Will you have AC power to run something like light bulbs to hang in the wet bay or places which are likely to freeze?
Does that cold only last for a few hours and then warm again to get the water warmer or does it drop down to 20 and stay below freezing for 8-10 hours before swooping low again?
Pipes can stand pretty cold but it depends on how warm they were to begin !
And I know it can be real trouble if you are depending on having power to run those lamps and heater and then suddenly the power stops!
Ask most any Texan how that worked out the last three times they tried it? At the house I still haven't chiseled out the concrete to repair one line but I have put in a cutoff to drain and leave it open!
Why no RV year, make and floorplan on MY signature as we suggest for others?
I currently DO NOT have one!
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Old 10-26-2021, 05:30 PM   #6
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This question comes up a lot - and those without a lot of experience with occasional freezes that are followed by a daytime above freezing may not realize that this is not an issue that requires "winterization."

First, your RV is a big lump of metal, plastic and wood. it does not freeze in a few hours. So, overnight lows as low as the low 20's just don't have enough time to make the underside and surfaces around the RV get chilled down to freezing.

Especially if you are living in the RV at the time. Running a heater at night, running water and all the systems during the evening as the day begins to cool down. Pretty soon the Sun comes up and things immediately start to warm up outside and this puts a halt to any freezing in your RV, too.

Now, for those that live where winter is more a less an extended period of below or near freezing that goes on for days, weeks and months this is different. Even if you are living in the RV (hope not) there's plenty of time for things to get very cold and yes, freeze.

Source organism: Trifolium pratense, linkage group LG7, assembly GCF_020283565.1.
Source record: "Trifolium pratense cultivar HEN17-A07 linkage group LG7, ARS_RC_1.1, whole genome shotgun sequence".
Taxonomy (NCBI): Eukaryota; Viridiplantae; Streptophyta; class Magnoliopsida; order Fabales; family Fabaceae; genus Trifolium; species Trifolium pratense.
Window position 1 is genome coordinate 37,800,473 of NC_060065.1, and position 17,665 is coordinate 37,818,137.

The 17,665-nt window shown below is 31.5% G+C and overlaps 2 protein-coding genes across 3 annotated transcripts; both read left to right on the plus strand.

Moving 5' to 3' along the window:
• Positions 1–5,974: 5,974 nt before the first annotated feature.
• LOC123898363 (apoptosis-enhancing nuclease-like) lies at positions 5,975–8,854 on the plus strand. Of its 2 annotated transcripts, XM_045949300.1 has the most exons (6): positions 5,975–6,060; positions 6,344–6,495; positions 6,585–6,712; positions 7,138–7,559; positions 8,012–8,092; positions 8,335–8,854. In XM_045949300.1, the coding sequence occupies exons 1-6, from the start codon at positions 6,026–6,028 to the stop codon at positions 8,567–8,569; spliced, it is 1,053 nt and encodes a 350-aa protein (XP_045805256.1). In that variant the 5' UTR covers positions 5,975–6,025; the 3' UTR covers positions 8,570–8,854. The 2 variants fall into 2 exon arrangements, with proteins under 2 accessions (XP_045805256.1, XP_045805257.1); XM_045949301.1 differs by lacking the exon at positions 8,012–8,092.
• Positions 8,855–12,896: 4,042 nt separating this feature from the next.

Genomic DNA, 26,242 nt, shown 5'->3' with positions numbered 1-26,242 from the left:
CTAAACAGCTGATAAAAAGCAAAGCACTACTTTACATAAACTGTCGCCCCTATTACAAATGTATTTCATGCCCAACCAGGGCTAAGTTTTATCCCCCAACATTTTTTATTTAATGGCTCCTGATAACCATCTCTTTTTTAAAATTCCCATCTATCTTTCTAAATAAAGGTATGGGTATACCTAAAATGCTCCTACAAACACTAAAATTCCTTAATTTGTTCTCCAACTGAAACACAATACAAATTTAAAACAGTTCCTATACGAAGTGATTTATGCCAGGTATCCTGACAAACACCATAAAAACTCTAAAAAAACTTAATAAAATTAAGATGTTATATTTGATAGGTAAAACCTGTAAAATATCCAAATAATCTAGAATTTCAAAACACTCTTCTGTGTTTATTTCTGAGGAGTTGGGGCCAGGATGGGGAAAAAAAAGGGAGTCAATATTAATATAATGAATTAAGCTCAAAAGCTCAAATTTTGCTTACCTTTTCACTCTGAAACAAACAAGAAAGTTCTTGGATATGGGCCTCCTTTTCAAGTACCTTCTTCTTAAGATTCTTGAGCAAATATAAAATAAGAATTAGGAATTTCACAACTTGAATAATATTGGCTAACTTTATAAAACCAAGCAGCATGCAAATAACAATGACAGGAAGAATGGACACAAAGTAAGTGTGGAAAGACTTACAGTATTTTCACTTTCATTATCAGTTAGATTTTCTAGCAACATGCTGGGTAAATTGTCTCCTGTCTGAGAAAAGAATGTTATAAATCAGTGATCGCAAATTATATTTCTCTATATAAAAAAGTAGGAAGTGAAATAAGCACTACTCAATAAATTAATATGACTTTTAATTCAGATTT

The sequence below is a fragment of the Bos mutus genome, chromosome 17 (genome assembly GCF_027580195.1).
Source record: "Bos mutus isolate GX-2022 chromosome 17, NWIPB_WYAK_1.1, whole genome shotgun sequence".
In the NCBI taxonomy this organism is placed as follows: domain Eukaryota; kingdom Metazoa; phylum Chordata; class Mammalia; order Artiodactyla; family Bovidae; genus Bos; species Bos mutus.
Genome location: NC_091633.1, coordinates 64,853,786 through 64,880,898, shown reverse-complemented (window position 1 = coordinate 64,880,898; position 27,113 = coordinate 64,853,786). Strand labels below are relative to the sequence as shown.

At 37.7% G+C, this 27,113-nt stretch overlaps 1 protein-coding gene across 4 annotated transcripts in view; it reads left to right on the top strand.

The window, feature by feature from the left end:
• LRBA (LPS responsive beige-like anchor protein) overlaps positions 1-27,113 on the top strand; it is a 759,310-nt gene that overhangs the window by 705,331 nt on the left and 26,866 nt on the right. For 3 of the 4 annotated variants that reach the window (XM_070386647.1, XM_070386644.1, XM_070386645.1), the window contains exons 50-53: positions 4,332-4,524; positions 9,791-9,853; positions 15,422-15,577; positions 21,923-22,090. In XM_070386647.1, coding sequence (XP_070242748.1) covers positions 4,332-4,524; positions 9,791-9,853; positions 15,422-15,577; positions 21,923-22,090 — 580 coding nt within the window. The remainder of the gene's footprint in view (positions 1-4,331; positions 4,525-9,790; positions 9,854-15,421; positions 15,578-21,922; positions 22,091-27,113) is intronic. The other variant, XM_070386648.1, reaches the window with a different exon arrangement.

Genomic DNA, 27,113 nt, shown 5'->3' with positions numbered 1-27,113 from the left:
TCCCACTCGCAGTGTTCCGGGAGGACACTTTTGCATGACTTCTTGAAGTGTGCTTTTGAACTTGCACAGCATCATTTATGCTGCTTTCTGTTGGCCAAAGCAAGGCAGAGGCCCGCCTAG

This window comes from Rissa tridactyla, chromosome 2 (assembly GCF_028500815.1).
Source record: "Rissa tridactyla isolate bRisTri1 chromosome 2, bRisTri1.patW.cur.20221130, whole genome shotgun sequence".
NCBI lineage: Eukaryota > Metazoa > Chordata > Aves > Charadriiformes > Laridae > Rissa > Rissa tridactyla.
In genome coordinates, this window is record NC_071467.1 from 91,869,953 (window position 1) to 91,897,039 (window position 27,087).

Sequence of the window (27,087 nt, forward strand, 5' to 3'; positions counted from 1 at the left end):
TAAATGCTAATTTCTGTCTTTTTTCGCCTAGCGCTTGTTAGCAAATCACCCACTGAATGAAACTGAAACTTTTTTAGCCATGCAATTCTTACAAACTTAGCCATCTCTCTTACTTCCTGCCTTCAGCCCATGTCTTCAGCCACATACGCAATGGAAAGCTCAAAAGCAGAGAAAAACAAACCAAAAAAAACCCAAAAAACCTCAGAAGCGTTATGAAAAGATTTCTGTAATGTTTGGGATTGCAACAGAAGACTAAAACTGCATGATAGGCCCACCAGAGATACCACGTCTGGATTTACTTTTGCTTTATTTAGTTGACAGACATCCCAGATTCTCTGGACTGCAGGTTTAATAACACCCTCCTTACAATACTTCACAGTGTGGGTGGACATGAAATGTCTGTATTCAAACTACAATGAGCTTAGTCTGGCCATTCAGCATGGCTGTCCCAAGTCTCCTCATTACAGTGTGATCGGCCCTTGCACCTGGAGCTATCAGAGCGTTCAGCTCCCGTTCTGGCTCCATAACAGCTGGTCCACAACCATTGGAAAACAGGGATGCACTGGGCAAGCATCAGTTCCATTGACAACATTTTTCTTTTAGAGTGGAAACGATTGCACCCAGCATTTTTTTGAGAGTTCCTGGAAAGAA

Living in South Texas I've seen 100 degrees in February, but I've also seen last year's week long deep freeze with snow, power outages and ice. But we don't winterize... ever. And, we get by just fine, even with the RV in outdoor storage and not being heated or used.

Two years ago I went to Durango, CO in May. I parked my RV in the National Forest at 8,300 ft elevation. It froze every night, but was high 30's to low 40's every day. We even woke up to 3" of snow one morning. There were no pipes freezing and no winterizing needed. Of course, we ran the heater every night in the coach. Usually set at around 63 degrees. We don't want the dog to freeze.
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Old 10-26-2021, 06:38 PM   #7
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I might throw in a bit to jog the old brain into thinking out of the normal!

What if you hedged your bets a bit to try for the convenience of having the water as you leave home but also be ready to adapt if needed. I spent a few winters in Kansas and it can get bad or be reasonably nice!
Nice being defined as 50-60 and bad as being below zero!

So if one did a little practice on setting for the cold weather, one might want to start with the lines and plumbing as if all was going to go fine and then if you get halfway there and find it is not going to work, drain the lines, pour a jug of pink into the holding tanks just because it is cheap insurance and then use jugs of water stored inside to flush and do the basic things needed.

A bit of practice to get to know what is required and then you can adapt as you see because it may not be possible to see the weather a week in advance.
Why no RV year, make and floorplan on MY signature as we suggest for others?
I currently DO NOT have one!